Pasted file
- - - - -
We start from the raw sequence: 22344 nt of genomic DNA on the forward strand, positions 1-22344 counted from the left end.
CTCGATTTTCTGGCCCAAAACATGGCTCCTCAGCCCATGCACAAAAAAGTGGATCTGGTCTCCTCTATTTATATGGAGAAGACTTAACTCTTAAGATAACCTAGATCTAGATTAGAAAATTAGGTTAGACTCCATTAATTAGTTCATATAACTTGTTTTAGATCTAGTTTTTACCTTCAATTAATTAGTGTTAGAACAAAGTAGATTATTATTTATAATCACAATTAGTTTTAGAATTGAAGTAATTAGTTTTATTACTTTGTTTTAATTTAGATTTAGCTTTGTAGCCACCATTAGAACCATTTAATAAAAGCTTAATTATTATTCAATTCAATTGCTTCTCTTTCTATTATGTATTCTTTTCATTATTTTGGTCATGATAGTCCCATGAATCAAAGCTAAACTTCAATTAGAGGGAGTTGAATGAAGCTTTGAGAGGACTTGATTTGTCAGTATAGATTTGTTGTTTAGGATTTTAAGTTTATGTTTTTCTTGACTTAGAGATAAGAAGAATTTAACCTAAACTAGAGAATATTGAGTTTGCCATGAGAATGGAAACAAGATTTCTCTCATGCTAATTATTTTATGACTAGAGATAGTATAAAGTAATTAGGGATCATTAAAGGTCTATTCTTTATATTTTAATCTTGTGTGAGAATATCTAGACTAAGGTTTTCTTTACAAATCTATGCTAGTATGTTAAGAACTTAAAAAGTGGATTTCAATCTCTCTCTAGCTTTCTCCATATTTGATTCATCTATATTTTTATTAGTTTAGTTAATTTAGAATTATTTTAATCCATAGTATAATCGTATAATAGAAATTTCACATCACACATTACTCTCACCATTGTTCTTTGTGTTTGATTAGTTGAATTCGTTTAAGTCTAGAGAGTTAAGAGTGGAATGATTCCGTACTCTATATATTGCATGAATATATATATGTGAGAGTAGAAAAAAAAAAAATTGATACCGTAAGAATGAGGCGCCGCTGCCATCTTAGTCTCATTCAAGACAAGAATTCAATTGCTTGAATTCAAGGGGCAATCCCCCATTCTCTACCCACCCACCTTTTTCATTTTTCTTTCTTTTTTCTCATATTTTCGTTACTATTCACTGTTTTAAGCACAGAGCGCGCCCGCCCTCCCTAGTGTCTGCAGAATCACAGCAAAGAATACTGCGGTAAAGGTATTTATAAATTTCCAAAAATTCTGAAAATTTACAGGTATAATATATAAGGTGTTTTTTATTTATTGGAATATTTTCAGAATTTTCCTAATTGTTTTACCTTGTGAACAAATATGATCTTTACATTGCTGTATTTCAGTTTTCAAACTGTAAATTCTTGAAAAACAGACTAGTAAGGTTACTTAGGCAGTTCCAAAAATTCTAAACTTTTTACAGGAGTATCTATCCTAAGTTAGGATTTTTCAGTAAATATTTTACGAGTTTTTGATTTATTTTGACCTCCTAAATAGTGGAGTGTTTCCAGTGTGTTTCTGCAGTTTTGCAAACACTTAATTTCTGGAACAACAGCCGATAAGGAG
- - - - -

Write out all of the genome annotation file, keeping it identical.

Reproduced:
We start from the raw sequence: 22344 nt of genomic DNA on the forward strand, positions 1-22344 counted from the left end.
CTCGATTTTCTGGCCCAAAACATGGCTCCTCAGCCCATGCACAAAAAAGTGGATCTGGTCTCCTCTATTTATATGGAGAAGACTTAACTCTTAAGATAACCTAGATCTAGATTAGAAAATTAGGTTAGACTCCATTAATTAGTTCATATAACTTGTTTTAGATCTAGTTTTTACCTTCAATTAATTAGTGTTAGAACAAAGTAGATTATTATTTATAATCACAATTAGTTTTAGAATTGAAGTAATTAGTTTTATTACTTTGTTTTAATTTAGATTTAGCTTTGTAGCCACCATTAGAACCATTTAATAAAAGCTTAATTATTATTCAATTCAATTGCTTCTCTTTCTATTATGTATTCTTTTCATTATTTTGGTCATGATAGTCCCATGAATCAAAGCTAAACTTCAATTAGAGGGAGTTGAATGAAGCTTTGAGAGGACTTGATTTGTCAGTATAGATTTGTTGTTTAGGATTTTAAGTTTATGTTTTTCTTGACTTAGAGATAAGAAGAATTTAACCTAAACTAGAGAATATTGAGTTTGCCATGAGAATGGAAACAAGATTTCTCTCATGCTAATTATTTTATGACTAGAGATAGTATAAAGTAATTAGGGATCATTAAAGGTCTATTCTTTATATTTTAATCTTGTGTGAGAATATCTAGACTAAGGTTTTCTTTACAAATCTATGCTAGTATGTTAAGAACTTAAAAAGTGGATTTCAATCTCTCTCTAGCTTTCTCCATATTTGATTCATCTATATTTTTATTAGTTTAGTTAATTTAGAATTATTTTAATCCATAGTATAATCGTATAATAGAAATTTCACATCACACATTACTCTCACCATTGTTCTTTGTGTTTGATTAGTTGAATTCGTTTAAGTCTAGAGAGTTAAGAGTGGAATGATTCCGTACTCTATATATTGCATGAATATATATATGTGAGAGTAGAAAAAAAAAAAATTGATACCGTAAGAATGAGGCGCCGCTGCCATCTTAGTCTCATTCAAGACAAGAATTCAATTGCTTGAATTCAAGGGGCAATCCCCCATTCTCTACCCACCCACCTTTTTCATTTTTCTTTCTTTTTTCTCATATTTTCGTTACTATTCACTGTTTTAAGCACAGAGCGCGCCCGCCCTCCCTAGTGTCTGCAGAATCACAGCAAAGAATACTGCGGTAAAGGTATTTATAAATTTCCAAAAATTCTGAAAATTTACAGGTATAATATATAAGGTGTTTTTTATTTATTGGAATATTTTCAGAATTTTCCTAATTGTTTTACCTTGTGAACAAATATGATCTTTACATTGCTGTATTTCAGTTTTCAAACTGTAAATTCTTGAAAAACAGACTAGTAAGGTTACTTAGGCAGTTCCAAAAATTCTAAACTTTTTACAGGAGTATCTATCCTAAGTTAGGATTTTTCAGTAAATATTTTACGAGTTTTTGATTTATTTTGACCTCCTAAATAGTGGAGTGTTTCCAGTGTGTTTCTGCAGTTTTGCAAACACTTAATTTCTGGAACAACAGCCGATAAGGAG